One of the first known media portrayals surrounding the depiction of suicide and mental health issues is the novel ‘Sorrows of a Young Werther’ written by Johann Goethe, in which the main character dies by suicide after heartbreak. The novel is mostly a series of letters written by Werther to a friend after his passing, explaining the reasons he ended his life. David Phillips later coined the term ‘The Werther effect’ which is defined as a suggestion and imitation model, due to the widespread public fear surrounding the novel after it was published.
“it was said that people in many countries imitated Werther’s manner of death. According to Goethe, “My friends.. .thought that they must transform poetry into reality, imitate a novel like this in real life and, in my case, shoot themselves; and what occurred at first among a few took place later among the general public ” (Goethe, quoted in Rose, 1«29.XXIV.)” (Phillips 1974)
This public fear grew, and the book was eventually banned in various European countries. Years after the novel was banned many studies were conducted to see if that book was the reasons for increased national suicide levels. There are strong connections here to the media effects model (Although this article explores the backwards nature of the model and the relationship between violent acts on tv and whether or not it is triggering this in children as learned behaviour (Guantlett 1998), we have the same distinction between learned behaviour through media and the desensitisation of constantly being exposed to these graphic images.).the imitation of acts displayed on the screen to be subconsciously learned, then action in day to day life due to the desensitisation of it on screen.
The widespread concerns that the novel caused are very similar to that of 13 Reasons why (see the previous blog post.) Social media has been the main source of conversations reacting to the series. The negative feedback is all similar in that people fear that it perpetuates suicidal thoughts in impressionable and vulnerable adolescents who have access to the show. Similar public fears are seen here as there were with ‘Sorrows of a Young Werther’. Hittner (2015) explores and challenges the Werther effect “An important premise of the Werther effect is that imitative suicides are expected to increase in fairly direct proportion to the quantity of media publicity given to individuals who die by suicide.” (Hittner 2015, p.1)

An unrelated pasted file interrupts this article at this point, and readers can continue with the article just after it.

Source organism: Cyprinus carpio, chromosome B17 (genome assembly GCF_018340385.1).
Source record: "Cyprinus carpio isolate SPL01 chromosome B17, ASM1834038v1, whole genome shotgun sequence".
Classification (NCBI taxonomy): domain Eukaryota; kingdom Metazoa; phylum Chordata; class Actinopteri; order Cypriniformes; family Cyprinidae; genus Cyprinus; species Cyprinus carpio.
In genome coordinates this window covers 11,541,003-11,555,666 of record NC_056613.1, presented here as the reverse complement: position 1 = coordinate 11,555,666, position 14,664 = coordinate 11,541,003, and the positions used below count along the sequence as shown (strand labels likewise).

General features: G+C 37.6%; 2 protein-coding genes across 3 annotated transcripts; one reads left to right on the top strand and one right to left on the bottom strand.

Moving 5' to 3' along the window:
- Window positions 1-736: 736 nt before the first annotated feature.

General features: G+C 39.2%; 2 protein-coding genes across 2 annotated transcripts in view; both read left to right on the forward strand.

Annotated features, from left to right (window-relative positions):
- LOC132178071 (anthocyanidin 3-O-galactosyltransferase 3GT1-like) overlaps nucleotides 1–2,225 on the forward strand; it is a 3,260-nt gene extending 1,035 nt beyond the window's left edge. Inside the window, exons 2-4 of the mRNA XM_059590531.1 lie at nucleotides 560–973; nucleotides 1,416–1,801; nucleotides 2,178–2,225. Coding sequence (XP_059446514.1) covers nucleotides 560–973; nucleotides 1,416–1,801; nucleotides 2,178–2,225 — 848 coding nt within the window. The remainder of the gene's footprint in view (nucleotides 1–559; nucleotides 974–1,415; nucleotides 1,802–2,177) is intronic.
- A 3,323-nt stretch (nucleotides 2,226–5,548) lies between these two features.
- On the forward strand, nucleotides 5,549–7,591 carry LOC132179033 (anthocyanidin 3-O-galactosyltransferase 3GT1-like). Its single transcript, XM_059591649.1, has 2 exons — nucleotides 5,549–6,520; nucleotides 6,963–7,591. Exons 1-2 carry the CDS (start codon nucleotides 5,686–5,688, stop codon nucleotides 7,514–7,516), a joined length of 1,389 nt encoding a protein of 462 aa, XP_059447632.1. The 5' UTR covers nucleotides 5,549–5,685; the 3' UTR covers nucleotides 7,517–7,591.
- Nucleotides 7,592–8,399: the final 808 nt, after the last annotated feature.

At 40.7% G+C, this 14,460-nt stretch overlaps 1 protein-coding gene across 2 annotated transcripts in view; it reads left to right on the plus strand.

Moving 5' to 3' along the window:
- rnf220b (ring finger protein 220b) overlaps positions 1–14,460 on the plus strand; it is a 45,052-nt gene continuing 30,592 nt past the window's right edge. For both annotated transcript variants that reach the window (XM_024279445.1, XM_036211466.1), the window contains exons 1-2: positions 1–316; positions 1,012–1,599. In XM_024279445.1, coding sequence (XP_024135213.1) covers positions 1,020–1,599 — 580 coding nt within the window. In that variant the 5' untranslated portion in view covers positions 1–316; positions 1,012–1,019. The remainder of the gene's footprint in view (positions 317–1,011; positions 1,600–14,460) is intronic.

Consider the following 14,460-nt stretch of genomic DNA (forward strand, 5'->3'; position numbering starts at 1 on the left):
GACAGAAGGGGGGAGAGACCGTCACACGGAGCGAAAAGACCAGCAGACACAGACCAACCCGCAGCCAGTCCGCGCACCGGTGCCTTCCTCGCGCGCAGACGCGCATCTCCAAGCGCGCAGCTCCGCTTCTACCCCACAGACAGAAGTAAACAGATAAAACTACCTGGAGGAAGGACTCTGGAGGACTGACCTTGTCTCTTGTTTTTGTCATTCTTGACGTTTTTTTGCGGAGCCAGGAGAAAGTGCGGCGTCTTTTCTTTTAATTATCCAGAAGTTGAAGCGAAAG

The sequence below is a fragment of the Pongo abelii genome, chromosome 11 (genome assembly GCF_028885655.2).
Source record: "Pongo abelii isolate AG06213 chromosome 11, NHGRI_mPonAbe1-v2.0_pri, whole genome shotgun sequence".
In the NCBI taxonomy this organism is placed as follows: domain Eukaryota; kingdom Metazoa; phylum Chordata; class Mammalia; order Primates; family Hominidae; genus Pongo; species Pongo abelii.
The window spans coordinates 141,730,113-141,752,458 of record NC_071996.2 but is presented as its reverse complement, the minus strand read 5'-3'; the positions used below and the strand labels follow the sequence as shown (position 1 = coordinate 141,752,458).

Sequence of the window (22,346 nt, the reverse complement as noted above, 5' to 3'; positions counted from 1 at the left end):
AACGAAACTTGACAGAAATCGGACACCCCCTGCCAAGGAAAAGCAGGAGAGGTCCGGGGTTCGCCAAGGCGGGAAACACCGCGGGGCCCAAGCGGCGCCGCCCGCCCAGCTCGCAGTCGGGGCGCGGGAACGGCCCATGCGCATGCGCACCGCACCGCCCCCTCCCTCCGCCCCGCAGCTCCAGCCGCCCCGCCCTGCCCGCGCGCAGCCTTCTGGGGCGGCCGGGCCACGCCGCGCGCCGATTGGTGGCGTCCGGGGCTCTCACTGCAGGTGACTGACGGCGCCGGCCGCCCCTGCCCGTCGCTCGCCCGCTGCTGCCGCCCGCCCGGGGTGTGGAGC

Jessie Stephens wrote a blog post in Mama Mia along with a podcast “Laura Brodnik, Tiffany Dunk and I argue about whether 13 Reasons Why is powerful or problematic, on the latest episode of The Binge.” podcast: https://omny.fm/shows/the-binge/is-13-reasons-why-helpful-or-dangerous. that discusses the ethical issues surrounding the series, and one of the main points is that it causes copycat effects directly linking it to the Werther effect. It highlights how much people are divided on the TV show and having these polarising views both with strong evidence shows how controversial the topics are.
The censorship and control we see when Goethe wrote his novel are still prevalent today. One of Australias regulative initiatives; Mind frame “provides access to up-to-date, evidence-based information to support the reporting, portrayal and communication about suicide and mental illness.” (Hunter Institute of Mental Health. (2012) It aims to prevent any unethical portrayals of mental health, however, in Netflix’s case it was not aired on Australian television, which makes it harder to monitor and control what we are viewing in entertainment media. “The basic question of why the media should induce people to imitate its content has never been adequately tackled, beyond the simple idea that particular actions are ‘glamorised’.” (Gauntlet, D 1998) The same issues are discussed in Mind frames structure to creatively share information about mental health issues and suicide.
“Handled well, storylines involving mental illness provide an opportunity for sensitive, engaging and powerful material. Handled poorly, storylines can have harmful effects, perpetuating the stigma associated with mental illness and reducing the likelihood that those with mental illness will seek appropriate help.” (Hunter Institute of Mental Health, 2012)